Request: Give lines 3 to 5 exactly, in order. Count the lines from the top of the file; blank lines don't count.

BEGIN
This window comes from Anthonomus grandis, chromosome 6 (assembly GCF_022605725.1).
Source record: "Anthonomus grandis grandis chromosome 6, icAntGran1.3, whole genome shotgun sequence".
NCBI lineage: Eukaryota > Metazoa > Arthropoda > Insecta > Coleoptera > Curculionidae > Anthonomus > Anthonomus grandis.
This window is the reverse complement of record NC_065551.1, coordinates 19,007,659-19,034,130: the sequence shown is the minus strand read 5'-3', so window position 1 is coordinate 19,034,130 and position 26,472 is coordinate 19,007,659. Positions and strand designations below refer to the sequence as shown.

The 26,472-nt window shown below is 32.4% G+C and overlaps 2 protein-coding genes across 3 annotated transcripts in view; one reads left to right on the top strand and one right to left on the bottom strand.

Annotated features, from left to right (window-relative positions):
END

NCBI lineage: Eukaryota > Metazoa > Arthropoda > Insecta > Coleoptera > Curculionidae > Anthonomus > Anthonomus grandis.
This window is the reverse complement of record NC_065551.1, coordinates 19,007,659-19,034,130: the sequence shown is the minus strand read 5'-3', so window position 1 is coordinate 19,034,130 and position 26,472 is coordinate 19,007,659. Positions and strand designations below refer to the sequence as shown.

The 26,472-nt window shown below is 32.4% G+C and overlaps 2 protein-coding genes across 3 annotated transcripts in view; one reads left to right on the top strand and one right to left on the bottom strand.